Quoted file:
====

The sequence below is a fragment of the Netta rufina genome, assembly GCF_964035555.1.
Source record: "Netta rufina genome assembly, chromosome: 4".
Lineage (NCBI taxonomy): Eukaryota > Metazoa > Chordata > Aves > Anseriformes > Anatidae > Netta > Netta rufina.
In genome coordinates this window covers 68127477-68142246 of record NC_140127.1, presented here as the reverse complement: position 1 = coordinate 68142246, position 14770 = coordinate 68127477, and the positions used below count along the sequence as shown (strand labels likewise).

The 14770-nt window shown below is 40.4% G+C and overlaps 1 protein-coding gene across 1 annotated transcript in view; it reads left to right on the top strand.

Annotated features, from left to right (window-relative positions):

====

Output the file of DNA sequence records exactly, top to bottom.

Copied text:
The sequence below is a fragment of the Netta rufina genome, assembly GCF_964035555.1.
Source record: "Netta rufina genome assembly, chromosome: 4".
Lineage (NCBI taxonomy): Eukaryota > Metazoa > Chordata > Aves > Anseriformes > Anatidae > Netta > Netta rufina.
In genome coordinates this window covers 68127477-68142246 of record NC_140127.1, presented here as the reverse complement: position 1 = coordinate 68142246, position 14770 = coordinate 68127477, and the positions used below count along the sequence as shown (strand labels likewise).

The 14770-nt window shown below is 40.4% G+C and overlaps 1 protein-coding gene across 1 annotated transcript in view; it reads left to right on the top strand.

Annotated features, from left to right (window-relative positions):